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Table 2 Demographic Features, Self-Rated Competence in Medical Interviewing, and Importance of the Medical Interview to Practice for 58 New Internal Medicine Faculty

From: Views of new internal medicine faculty of their preparedness and competence in physician-patient communication

Characteristics No. of faculty Self-rated competence in medical interviewing, score, average ± SD* Self-rated importance of medical interview to practice, score, average ± SD* Matched pairs mean difference between self-rated importance of medical interview and competence in interviewing (95% CI) P value
All participants 58 7.7 ± 1.2 9.4 ± 1.0 1.7 (1.4–2.0) <.001
Sex      
   Male 37 7.5 ± 1.2 9.2 ± 1.1 1.7 (1.3–2.1) <.001
   Female 21 8.0 ± 1.0 9.6 ± 0.6 1.6 (1.1–2.2) <.001
   P value   .115 .180   
Age, y      
   ≤ 40 43 7.7 ± 1.0 9.2 ± 1.0 1.5 (1.1–1.8) <.001
   >40 14 7.5 ± 1.6 9.8 ± 0.6 2.3 (1.5–3.0) <.001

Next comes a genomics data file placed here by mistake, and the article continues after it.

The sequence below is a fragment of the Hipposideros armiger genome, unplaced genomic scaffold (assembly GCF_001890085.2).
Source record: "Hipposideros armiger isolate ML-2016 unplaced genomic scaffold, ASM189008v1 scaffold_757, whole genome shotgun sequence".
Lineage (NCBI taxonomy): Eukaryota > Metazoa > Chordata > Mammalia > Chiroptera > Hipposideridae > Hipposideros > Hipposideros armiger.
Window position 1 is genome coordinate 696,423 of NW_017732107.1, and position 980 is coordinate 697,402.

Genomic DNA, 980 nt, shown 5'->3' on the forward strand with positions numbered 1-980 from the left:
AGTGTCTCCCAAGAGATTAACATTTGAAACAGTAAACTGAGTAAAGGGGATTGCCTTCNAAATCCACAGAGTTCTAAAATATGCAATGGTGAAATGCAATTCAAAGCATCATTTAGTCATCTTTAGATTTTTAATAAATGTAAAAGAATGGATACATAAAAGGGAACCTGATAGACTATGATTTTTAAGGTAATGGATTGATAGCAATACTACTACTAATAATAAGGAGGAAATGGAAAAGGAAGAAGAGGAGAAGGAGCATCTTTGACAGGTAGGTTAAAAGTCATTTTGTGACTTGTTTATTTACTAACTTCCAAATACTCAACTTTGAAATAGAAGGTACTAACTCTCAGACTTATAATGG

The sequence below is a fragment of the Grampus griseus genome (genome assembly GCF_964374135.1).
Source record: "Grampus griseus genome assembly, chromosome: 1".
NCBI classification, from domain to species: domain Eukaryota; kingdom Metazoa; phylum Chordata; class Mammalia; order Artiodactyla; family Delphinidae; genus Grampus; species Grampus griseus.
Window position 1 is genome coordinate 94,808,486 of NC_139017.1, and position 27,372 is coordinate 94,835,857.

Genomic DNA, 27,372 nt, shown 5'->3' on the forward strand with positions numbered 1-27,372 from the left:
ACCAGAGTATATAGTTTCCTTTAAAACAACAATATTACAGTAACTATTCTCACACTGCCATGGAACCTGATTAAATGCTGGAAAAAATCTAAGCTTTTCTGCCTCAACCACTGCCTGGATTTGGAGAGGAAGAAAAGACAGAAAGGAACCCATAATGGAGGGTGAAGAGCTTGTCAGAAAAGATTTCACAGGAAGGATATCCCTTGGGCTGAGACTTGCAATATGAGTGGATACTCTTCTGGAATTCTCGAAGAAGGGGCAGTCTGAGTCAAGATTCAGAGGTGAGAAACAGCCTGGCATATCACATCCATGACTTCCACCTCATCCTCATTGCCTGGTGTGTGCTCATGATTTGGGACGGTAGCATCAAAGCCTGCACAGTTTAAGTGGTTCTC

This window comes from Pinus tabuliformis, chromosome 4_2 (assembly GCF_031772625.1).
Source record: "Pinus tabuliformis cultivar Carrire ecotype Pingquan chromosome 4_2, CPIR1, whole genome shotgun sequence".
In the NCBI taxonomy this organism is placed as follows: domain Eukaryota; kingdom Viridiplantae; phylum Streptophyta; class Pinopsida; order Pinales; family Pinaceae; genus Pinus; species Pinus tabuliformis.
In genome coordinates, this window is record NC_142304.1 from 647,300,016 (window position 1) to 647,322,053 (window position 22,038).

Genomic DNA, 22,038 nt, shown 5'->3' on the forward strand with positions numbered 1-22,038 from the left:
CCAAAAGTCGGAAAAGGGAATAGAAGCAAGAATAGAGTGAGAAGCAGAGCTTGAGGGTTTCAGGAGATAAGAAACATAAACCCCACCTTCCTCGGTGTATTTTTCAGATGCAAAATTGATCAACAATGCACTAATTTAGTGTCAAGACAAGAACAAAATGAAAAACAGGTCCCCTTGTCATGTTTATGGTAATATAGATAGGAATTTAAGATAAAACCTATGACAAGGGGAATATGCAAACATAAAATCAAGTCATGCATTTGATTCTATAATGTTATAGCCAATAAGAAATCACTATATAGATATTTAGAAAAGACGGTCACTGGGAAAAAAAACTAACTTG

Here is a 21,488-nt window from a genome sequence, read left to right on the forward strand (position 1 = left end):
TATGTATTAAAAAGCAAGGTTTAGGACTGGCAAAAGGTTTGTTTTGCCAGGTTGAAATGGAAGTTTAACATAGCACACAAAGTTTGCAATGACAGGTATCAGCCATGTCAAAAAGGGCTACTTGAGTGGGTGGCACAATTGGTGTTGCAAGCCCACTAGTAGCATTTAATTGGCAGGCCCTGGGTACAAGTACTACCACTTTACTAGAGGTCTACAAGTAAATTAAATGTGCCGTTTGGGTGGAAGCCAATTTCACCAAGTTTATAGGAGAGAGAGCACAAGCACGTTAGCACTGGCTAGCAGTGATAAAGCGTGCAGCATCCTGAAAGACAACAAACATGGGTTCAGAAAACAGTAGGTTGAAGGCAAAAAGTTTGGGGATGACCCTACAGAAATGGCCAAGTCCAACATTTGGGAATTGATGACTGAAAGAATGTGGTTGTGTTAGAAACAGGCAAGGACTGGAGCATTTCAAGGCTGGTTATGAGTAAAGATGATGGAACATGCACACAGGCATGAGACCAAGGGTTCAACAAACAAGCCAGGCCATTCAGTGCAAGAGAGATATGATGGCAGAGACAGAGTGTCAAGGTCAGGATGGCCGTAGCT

P value   .870 .059   
Specialty      
   Generalist 18 8.1 ± 1.1 9.5 ± 0.9 1.4 (1.0–1.8) <.001
   Specialist 40 7.5 ± 1.1 9.3 ± 1.0 1.8 (1.4–2.2) <.001
   P value   .042§ .293   
Years since training//      
   ≤ 1 22 7.3 ± 1.4 9.0 ± 1.3 1.7 (1.0–2.3) <.001
   >1 35 7.9 ± 1.0 9.6 ± 0.6 1.6 (1.3–2.0) <.001
   P value   .032 .039   
Benefit from additional communication training?      
   Yes 33 7.5 ± 1.2 9.4 ± 0.8 1.9 (1.5–2.3) <.001
   Maybe or no 25 8.0 ± 1.1 9.3 ± 1.1 1.4 (0.8–1.9) <.001
   P value   .162 .860   
  1. *Ten-point Likert scale (eg, 1 = not competent, 10 = highly competent).
  2. Wilcoxon signed rank test.
  3. Wilcoxon rank sum test.
  4. §Not significant after ANOVA (see text).
  5. //One participant did not indicate age or years since training.
  6. Twenty-four participants answered "maybe" and 1 answered "no."